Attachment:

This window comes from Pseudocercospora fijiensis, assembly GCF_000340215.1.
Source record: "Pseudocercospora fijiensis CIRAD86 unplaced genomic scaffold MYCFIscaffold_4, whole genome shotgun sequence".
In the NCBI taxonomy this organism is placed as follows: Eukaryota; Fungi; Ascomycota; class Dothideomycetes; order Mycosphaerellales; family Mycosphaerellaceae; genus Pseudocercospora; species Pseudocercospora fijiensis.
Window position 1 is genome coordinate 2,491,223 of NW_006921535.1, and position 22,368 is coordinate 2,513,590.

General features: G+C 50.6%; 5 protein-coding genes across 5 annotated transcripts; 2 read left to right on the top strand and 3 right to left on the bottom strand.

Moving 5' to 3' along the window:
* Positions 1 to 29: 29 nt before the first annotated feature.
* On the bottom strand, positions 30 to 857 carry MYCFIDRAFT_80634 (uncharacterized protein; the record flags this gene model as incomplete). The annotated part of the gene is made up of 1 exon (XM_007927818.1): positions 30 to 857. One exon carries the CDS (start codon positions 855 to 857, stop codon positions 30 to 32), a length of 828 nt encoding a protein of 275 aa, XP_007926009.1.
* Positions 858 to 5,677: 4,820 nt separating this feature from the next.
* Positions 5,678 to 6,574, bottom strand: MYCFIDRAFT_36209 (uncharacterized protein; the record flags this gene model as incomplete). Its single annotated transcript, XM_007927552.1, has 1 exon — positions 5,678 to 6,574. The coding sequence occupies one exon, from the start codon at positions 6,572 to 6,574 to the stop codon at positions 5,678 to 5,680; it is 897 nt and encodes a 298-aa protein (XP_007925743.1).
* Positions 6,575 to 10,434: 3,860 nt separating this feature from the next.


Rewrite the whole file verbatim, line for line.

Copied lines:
This window comes from Pseudocercospora fijiensis, assembly GCF_000340215.1.
Source record: "Pseudocercospora fijiensis CIRAD86 unplaced genomic scaffold MYCFIscaffold_4, whole genome shotgun sequence".
In the NCBI taxonomy this organism is placed as follows: Eukaryota; Fungi; Ascomycota; class Dothideomycetes; order Mycosphaerellales; family Mycosphaerellaceae; genus Pseudocercospora; species Pseudocercospora fijiensis.
Window position 1 is genome coordinate 2,491,223 of NW_006921535.1, and position 22,368 is coordinate 2,513,590.

General features: G+C 50.6%; 5 protein-coding genes across 5 annotated transcripts; 2 read left to right on the top strand and 3 right to left on the bottom strand.

Moving 5' to 3' along the window:
* Positions 1 to 29: 29 nt before the first annotated feature.
* On the bottom strand, positions 30 to 857 carry MYCFIDRAFT_80634 (uncharacterized protein; the record flags this gene model as incomplete). The annotated part of the gene is made up of 1 exon (XM_007927818.1): positions 30 to 857. One exon carries the CDS (start codon positions 855 to 857, stop codon positions 30 to 32), a length of 828 nt encoding a protein of 275 aa, XP_007926009.1.
* Positions 858 to 5,677: 4,820 nt separating this feature from the next.
* Positions 5,678 to 6,574, bottom strand: MYCFIDRAFT_36209 (uncharacterized protein; the record flags this gene model as incomplete). Its single annotated transcript, XM_007927552.1, has 1 exon — positions 5,678 to 6,574. The coding sequence occupies one exon, from the start codon at positions 6,572 to 6,574 to the stop codon at positions 5,678 to 5,680; it is 897 nt and encodes a 298-aa protein (XP_007925743.1).
* Positions 6,575 to 10,434: 3,860 nt separating this feature from the next.